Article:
Background Infections with some bacteria, including Streptococcus pneumoniae, have been associated with a reduced incidence of asthma. Components of S pneumoniae may have the potential to modulate allergic inflammatory responses and suppress the development of asthma.
Objectives To determine if human S pneumoniae vaccines have the potential to suppress asthma by elucidating their effect on allergic airways disease (AAD) in mouse models.
Methods AAD was induced in BALB/c mice by intraperitoneal sensitisation and intranasal challenge with ovalbumin. Pneumococcal conjugate or polysaccharide vaccines were administered at the time of sensitisation or during established AAD. Hallmark features of AAD were assessed. Levels of regulatory T cells (Tregs) were quantified by fluorescence-activated cell sorting, and their immunoregulatory capacity was assessed using proliferation assays and anti-CD25 antibody treatment.
Results Intranasal administration of the conjugate vaccine, but not the polysaccharide vaccine, suppressed the hallmark features of AAD, including: eosinophilic and T helper 2-mediated inflammation; airway hyper-responsiveness; circulating immunoglobulin E (IgE) levels; and mucus hypersecretion. Intramuscular administration of the conjugate vaccine had limited protective effects. The conjugate vaccine increased Tregs in the lung-draining lymph nodes, lung and spleen. Furthermore, conjugate vaccine-induced Tregs had an enhanced capacity to suppress T effector responses. Anti-CD25 administration reversed the suppressive effects of the conjugate vaccine.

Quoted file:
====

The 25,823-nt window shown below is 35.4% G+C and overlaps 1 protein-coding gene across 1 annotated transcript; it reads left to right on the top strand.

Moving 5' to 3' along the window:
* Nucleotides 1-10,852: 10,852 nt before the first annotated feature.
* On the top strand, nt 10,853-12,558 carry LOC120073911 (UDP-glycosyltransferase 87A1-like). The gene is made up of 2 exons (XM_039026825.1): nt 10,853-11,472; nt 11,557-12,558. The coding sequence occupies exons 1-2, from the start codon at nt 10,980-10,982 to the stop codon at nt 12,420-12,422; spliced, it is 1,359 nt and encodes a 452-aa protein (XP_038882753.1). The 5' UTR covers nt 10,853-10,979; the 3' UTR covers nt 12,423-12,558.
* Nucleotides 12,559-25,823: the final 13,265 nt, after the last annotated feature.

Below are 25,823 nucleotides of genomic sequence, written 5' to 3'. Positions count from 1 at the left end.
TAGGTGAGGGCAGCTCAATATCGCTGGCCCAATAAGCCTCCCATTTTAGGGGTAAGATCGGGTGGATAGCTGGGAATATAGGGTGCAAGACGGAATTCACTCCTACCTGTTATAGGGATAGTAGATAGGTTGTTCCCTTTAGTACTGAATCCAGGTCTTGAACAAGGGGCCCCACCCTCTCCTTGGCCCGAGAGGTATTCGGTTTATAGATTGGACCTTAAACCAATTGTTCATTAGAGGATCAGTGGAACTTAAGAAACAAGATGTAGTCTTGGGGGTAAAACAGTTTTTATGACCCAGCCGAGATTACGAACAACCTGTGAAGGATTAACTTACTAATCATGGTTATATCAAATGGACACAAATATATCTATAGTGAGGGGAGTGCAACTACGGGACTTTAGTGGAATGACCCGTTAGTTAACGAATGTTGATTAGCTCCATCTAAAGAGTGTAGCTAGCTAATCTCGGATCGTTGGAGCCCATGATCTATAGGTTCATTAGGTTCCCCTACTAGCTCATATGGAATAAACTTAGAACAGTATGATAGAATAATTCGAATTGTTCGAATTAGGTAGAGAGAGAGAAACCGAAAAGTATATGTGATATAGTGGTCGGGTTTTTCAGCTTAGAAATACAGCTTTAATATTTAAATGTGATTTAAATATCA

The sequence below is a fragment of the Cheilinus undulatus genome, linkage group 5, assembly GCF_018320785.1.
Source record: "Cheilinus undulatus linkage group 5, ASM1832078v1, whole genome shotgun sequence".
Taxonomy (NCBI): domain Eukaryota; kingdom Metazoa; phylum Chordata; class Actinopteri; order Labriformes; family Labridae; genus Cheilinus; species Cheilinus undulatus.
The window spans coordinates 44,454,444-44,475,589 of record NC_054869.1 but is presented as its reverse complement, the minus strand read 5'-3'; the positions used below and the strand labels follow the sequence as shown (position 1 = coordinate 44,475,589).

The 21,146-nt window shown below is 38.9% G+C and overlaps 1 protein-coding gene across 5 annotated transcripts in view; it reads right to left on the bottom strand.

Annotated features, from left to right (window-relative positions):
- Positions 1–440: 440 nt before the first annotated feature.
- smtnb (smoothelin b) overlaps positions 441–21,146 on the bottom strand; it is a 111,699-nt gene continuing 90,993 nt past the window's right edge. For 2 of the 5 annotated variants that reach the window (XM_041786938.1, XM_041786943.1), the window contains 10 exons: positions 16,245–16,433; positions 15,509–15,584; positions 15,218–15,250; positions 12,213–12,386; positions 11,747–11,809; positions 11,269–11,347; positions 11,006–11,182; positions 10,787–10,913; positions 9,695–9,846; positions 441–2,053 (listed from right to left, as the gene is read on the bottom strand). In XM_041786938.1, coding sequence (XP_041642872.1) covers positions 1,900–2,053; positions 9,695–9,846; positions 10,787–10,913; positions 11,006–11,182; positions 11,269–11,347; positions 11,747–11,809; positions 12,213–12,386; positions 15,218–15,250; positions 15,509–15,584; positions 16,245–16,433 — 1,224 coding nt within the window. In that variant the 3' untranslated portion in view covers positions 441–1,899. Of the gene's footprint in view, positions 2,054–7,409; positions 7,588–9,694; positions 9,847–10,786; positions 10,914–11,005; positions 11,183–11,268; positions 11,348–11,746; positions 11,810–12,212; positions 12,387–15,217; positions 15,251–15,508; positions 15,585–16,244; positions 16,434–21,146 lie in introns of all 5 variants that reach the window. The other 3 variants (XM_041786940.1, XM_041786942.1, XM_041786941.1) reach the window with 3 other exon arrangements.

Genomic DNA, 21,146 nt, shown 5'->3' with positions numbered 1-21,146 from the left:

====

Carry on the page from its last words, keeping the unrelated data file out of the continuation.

Conclusions A currently available human conjugate vaccine suppresses the hallmark features of AAD through the induction of Tregs. Thus targeted administration may provide a novel immunoregulatory treatment for asthma.
- Streptococcus pneumoniae
- regulatory T cells
- immunoregulatory therapy
- allergic lung disease
- asthma mechanisms
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Funding The Hill family, Asthma Foundation NSW, CRC for Asthma and Airways, National Health and Medical Research Council (project grants 401238, 569219) and The University of Newcastle.
Competing interests None.
Ethics approval All experiments were approved by the Animal Care and Ethics Committee, University of Newcastle.
Provenance and peer review Not commissioned; externally peer reviewed.
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